A divisive force in life and in death

October 29, 2001|By Sam Bahour and Michael Dahan

JERUSALEM - With the assassination of right-wing Israeli Minister Rehavam Zeevi, the cycle of violence between Israelis and Palestinians is once again on the front burner.

As the violence escalates, neither side of this bitter conflict is at a loss for rhetoric to explain their positions.

If you are Palestinian, Mr. Zeevi represented one of the most racist elements in the Israeli political spectrum. His politics openly called for the expulsion of Palestinians from their indigenous homes in the West Bank and Gaza Strip to the rest of the Arab world. His death came after Israel successfully carried out 60 political assassinations of Palestinians over the last 12 months.

If you are Israeli, Mr. Zeevi's assassination provides yet another reminder of the futility of believing that security can be sustained while illegally occupying another people's land. Mr. Zeevi lived a political life that most Israelis, like all Palestinians, despised. He was for illegal settlements and against the Oslo peace process, and worked all his life to put the issue of forceful transfer of Palestinians on the Israeli mainstream agenda.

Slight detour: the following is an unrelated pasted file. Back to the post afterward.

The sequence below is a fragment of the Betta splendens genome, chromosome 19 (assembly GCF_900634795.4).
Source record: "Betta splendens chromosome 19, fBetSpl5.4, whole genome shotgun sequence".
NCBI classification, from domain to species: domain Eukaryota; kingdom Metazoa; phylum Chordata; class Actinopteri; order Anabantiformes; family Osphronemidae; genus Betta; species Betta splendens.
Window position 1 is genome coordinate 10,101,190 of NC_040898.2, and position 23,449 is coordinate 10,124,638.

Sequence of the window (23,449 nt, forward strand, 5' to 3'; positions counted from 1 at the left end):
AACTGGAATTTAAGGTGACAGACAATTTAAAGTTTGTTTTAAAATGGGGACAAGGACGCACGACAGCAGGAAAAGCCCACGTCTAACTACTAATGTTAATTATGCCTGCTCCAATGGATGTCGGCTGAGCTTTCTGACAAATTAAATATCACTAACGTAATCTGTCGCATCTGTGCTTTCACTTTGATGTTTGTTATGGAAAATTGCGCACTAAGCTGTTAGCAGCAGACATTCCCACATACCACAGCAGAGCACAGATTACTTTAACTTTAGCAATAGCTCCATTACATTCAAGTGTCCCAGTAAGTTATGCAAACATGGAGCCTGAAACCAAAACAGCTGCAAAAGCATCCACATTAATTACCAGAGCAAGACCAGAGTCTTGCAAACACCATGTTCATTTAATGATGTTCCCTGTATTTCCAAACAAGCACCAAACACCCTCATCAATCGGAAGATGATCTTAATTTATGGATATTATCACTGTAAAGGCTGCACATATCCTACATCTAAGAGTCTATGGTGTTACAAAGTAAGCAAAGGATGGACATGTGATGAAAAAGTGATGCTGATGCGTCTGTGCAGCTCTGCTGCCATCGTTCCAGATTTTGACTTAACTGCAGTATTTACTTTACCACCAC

With his appointment to the Cabinet of Prime Minister Ariel Sharon, Israelis witnessed one of the worst of their people leading their country during the worst of times.

This was highlighted two days prior to Mr. Zeevi's death, when he submitted his resignation, stating he would only reconsider if Israel reoccupied the Palestinian city of Hebron or if peace-oriented Foreign Minister Shimon Peres resigned from the Cabinet.

In the days before his assassination, the West, led by the United States, was clear on where it stood on the Middle East peace process. The parties must commit to a cease-fire, come back to the negotiating table and aim to establish a viable, independent Palestinian state through peaceful means.

If U.S. calls for a renewed peace process are sincere, then the daily cycle of violence must not detract from a U.S.-led peace initiative.

The real test of the new era after the Sept. 11 terror attack is now. The United States has an inherent moral, political and security interest to rise above the daily headlines and create the framework for a just peace in the Middle East.

The United States should demand an immediate end to the illegal Israeli occupation of the West Bank, Gaza Strip and East Jerusalem, and Israel's recognition of a viable, independent Palestinian state.

Anything less is an abrogation of America's responsibility.

Sam Bahour is a Palestinian-American living in Al-Bireh in the West Bank and can be reached at sbahour@palnet.com. Michael Dahan is an Israeli-American political scientist living in Jerusalem and can be reached at mdahan@attglobal.net.

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